Let $(M, \omega)$ be a symplectic manifold, so that $\omega$ is a non-degenerate 2-form. If $\dim M = 2n$ why does $\omega$ being non-degenerate imply that $\underbrace{\omega \wedge \ldots \wedge \omega}_{n \text{ times}}$ is non-vanishing?


Let $x$ be a point in $\rm M$. Then because $\omega$ is non degenerate at $x$, the antisymmetric matrix $\omega_x$ has full rank on the tangent space at $x$. Now $\omega \, \wedge\, ... \wedge \, \omega$ at $x$ is just $\det \omega_x$ which is not zero because $\omega_x$ has full rank.

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    $\begingroup$ Sorry I'm a bit confused. We have that $\omega \wedge \ldots \wedge \omega$ at $x$ is an alternating multilinear map $T_x M \times \ldots T_x M \longrightarrow \mathbb R$. In what sense is this map just $\operatorname{det}\omega_x$ and how do I see it? $\endgroup$ – Paul Slevin Apr 11 '13 at 22:52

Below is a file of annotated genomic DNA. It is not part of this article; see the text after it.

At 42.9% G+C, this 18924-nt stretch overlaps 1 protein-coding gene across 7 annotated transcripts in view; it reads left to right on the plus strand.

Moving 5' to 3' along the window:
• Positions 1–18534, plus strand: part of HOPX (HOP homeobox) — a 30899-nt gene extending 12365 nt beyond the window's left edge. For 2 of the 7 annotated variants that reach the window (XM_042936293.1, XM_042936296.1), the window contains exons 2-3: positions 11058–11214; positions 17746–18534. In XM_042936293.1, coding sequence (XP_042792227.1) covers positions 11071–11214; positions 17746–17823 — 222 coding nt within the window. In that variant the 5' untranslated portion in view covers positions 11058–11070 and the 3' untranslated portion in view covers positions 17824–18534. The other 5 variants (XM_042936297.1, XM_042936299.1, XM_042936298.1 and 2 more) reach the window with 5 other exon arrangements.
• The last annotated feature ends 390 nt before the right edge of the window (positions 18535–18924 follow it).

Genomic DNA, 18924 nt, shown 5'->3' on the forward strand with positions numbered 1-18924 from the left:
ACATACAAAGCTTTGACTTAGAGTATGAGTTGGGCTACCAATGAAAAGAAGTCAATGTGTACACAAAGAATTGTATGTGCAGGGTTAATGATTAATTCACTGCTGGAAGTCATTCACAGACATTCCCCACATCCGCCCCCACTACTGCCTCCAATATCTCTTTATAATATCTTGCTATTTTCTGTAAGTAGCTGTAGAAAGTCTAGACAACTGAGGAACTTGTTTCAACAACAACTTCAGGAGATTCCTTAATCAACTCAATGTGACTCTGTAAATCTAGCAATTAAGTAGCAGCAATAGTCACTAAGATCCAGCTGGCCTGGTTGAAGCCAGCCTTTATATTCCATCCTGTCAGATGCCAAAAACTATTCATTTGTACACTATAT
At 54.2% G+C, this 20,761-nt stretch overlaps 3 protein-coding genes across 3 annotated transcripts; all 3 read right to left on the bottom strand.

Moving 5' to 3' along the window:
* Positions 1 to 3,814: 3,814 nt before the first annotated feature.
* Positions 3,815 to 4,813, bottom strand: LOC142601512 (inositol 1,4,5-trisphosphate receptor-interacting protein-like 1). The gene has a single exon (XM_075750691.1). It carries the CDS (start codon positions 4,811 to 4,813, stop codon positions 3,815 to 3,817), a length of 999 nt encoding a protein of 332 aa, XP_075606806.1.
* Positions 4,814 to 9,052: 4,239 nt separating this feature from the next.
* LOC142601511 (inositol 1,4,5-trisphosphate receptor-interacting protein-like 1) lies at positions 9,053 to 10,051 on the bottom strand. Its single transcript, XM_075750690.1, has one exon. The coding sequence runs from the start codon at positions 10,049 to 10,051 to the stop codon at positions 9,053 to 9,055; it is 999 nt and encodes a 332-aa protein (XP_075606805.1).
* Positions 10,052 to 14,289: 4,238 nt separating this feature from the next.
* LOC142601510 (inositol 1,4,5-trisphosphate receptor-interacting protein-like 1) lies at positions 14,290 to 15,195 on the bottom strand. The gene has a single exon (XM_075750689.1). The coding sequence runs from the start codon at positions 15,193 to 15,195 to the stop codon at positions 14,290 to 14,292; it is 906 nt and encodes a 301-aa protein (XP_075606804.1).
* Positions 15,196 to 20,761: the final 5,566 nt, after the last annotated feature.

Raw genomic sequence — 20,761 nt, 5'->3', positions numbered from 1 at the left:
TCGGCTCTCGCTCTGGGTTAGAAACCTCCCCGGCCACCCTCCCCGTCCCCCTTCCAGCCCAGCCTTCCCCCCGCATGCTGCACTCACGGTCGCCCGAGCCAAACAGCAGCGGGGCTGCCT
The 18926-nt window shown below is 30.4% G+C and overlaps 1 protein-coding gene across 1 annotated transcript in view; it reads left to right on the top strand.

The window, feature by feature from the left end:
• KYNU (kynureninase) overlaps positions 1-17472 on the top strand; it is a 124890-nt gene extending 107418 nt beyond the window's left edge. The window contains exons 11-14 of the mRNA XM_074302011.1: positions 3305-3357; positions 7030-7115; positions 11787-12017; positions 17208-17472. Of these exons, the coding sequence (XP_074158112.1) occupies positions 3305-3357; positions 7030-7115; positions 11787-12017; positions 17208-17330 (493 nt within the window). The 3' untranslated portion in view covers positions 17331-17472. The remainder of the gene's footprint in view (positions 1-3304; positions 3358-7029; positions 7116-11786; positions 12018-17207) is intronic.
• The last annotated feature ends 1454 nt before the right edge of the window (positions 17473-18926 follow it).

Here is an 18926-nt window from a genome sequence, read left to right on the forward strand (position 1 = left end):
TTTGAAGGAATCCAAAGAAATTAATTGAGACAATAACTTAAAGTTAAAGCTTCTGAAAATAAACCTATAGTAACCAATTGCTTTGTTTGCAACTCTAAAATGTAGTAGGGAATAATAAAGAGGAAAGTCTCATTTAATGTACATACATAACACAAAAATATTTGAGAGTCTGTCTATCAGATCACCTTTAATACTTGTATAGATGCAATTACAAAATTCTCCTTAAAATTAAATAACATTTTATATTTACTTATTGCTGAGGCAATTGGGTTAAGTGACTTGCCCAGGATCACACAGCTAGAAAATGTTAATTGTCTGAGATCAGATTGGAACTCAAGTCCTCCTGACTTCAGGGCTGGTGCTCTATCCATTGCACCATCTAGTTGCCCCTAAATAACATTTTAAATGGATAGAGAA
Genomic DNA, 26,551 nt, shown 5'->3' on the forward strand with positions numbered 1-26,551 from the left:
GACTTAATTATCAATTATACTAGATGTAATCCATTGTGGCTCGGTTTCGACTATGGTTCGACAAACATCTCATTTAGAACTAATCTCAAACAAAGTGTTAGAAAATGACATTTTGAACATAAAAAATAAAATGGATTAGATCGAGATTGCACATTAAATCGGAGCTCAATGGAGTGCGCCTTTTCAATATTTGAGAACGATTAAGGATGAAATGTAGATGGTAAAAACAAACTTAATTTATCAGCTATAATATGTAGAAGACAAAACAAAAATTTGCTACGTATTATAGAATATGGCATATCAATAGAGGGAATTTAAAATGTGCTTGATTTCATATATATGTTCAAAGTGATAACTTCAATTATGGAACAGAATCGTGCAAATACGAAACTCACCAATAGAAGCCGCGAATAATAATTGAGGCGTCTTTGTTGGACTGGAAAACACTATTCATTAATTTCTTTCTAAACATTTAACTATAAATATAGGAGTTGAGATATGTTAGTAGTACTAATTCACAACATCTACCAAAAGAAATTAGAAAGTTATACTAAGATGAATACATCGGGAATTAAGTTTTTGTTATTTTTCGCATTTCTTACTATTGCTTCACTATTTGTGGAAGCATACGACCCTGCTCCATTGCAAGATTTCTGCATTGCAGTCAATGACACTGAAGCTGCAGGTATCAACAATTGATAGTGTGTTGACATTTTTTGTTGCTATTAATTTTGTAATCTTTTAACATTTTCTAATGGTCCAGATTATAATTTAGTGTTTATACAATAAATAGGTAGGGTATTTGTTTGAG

• $\begingroup$ I can't make sense of this answer. What is the determinant $\det \omega_x$ of the $2$-form $\omega_x$? There is no way to define the determinant of a multilinear form on a vector space . $\endgroup$ – Georges Elencwajg Aug 18 '18 at 16:56

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